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In 1566, Spanish explorer Juan Pardo began the first of two expeditions along the southeast coast of North America, establishing a series of fortifications in what is now South Carolina. The following year, Pardo travelled west, journeying almost 300 miles into what is now North Carolina where he and his men constructed Fort San Juan and a small cluster of houses. Pardo named the settlement Cuenco, after his Spanish hometown.

Coming less than two years after the Spanish settlement of St. Augustine, Florida, Pardo’s Fort San Juan (the first and largest of his six garrisons) predated Sir Walter Raleigh’s doomed colony at Roanoke by 20 years and the English arrival at Jamestown by 40 years. Pardo’s mission, under the direction of fellow explorer Pedro Menéndez de Avilés, the founder of St. Augustine, was the creation of a string of colonies that would connect the interior of North America with Spanish silver mines in Mexico via the Appalachian mountains, which the Spanish mistakenly believed led directly to Central America.

Of course, the Spanish weren’t the first to settle in the Appalachian region. Long before their arrival, the Native American Mississippian tribe inhabited the area and established a settlement of their own, known as Joara, along a tributary of the nearby Catawba River, five miles from modern-day Morganton, North Carolina. Interactions between the two groups went smoothly—at first—but quickly soured and Spain’s foothold in this region of the New World didn’t last long. Just 18 months after Fort San Juan was built, the Mississippians attacked it, burning it and the surrounding buildings to the ground and killing all but one of the garrison’s soldiers (Pardo had left months earlier for a different settlement along the coast). The Spanish soon gave up on the region entirely, ceding control to the British and French. Early efforts at gold prospecting in North Carolina may not have panned out for the conquistadors, but it brought riches to later settlers. More than 200 years after Pardo’s arrival, the discovery of the precious metal in Cabarrus County set off America’s first gold rush—nearly 50 years before the more famous prospecting boom in California.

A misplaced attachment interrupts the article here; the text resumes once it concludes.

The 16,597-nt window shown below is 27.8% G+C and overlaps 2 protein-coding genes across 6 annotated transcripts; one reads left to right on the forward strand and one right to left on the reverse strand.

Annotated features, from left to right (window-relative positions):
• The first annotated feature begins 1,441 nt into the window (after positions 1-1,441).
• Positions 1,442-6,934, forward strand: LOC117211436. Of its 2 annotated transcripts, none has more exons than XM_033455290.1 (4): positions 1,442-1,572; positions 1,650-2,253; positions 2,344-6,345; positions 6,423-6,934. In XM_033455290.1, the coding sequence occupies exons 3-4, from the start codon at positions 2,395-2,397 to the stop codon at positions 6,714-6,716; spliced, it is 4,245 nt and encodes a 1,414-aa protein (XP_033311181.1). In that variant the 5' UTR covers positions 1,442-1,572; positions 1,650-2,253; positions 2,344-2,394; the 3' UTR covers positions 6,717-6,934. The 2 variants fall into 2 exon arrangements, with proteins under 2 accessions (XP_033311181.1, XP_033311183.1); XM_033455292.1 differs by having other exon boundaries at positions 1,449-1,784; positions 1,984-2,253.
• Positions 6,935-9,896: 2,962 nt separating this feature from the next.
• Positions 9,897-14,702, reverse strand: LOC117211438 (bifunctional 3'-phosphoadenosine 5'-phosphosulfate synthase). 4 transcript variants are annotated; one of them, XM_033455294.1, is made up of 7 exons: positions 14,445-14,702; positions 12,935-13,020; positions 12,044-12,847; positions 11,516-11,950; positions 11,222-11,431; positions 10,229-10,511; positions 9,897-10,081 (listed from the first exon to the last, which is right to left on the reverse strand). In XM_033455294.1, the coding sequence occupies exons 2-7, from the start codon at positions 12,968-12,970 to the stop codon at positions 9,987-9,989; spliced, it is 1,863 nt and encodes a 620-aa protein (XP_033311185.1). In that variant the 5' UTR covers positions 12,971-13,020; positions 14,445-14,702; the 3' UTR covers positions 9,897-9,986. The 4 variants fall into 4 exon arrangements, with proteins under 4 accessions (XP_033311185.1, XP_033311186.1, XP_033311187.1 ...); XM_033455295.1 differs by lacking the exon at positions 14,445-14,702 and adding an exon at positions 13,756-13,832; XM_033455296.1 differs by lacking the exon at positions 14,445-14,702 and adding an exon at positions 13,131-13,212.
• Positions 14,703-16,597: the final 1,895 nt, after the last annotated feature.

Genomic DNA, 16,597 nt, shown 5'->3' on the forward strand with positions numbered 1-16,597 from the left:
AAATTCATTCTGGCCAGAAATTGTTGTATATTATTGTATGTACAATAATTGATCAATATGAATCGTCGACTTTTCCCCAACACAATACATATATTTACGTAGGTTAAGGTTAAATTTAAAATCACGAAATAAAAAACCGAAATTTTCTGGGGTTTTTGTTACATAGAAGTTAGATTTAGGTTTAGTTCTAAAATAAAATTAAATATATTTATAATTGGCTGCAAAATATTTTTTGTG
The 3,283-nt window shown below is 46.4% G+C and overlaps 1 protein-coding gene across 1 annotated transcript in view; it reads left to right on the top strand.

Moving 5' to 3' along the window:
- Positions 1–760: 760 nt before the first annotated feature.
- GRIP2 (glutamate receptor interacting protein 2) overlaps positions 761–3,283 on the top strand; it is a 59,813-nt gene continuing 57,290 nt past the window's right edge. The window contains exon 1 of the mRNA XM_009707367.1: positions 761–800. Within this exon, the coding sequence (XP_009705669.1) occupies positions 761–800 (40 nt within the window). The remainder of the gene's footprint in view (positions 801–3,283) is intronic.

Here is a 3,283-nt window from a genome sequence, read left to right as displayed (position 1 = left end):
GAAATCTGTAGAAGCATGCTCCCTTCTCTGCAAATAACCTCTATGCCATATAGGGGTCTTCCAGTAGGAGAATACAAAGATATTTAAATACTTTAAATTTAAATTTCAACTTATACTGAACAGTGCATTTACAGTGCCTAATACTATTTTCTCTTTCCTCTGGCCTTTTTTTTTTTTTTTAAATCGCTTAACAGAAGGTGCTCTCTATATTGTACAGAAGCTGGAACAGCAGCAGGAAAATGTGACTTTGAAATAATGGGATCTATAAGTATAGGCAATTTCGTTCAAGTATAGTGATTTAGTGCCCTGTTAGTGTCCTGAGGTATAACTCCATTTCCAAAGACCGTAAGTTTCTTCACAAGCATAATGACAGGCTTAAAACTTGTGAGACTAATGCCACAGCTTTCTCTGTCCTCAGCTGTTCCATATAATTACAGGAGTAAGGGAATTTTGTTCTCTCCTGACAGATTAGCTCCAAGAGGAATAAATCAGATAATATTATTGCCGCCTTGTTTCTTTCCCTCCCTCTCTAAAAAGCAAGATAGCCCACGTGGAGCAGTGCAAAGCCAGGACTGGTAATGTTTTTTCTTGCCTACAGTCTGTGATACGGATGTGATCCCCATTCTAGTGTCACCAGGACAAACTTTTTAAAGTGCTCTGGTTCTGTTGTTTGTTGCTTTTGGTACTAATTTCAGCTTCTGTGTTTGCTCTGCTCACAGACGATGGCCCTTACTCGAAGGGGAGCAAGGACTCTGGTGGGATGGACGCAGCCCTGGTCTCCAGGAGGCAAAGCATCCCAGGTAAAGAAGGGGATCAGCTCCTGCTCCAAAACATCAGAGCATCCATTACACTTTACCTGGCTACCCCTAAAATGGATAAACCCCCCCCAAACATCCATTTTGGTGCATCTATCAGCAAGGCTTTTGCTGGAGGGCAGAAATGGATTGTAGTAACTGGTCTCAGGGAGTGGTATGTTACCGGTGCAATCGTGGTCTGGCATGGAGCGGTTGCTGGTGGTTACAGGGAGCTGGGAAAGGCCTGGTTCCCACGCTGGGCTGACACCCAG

Nearly a decade ago, archeologists had found evidence of the soldier’s housing at Cuenco, but had been stymied in their search for the fort itself. This summer’s discovery, in fact, happened accidentally. The team, comprised of members from the University of Michigan, New Orleans’s Tulane University and Warren Wilson College in nearby Asheville, North Carolina, was actually conducting research on the Mississippian-built mud mounds at the Joara site when they stumbled upon evidence of the fort’s remains. When an initial dig turned up unusual soil disturbances at the site, the team brought in a magnetometer to “x-ray” the subsurface, allowing them to identify the outlines of the moat long believed to have surrounded the garrison, and additional large-scale excavations revealed its shape and size—a V-shaped area 5.5 feet deep, 12 to 15 feet across and up to 100 feet in length. In addition to the moat, the team recovered personal items belonging to the Spanish soldiers who lived—and died—at the fort, including pottery shards, nails and tacks and iron hooks used for fastening clothing and swords. They also believed they’ve located the garrison’s graveled entry path and the possible location of “strong” house in a corner of the fort, where Spanish soldiers would have stored tools and weaponry. Further excavations of the site are planned for next year.

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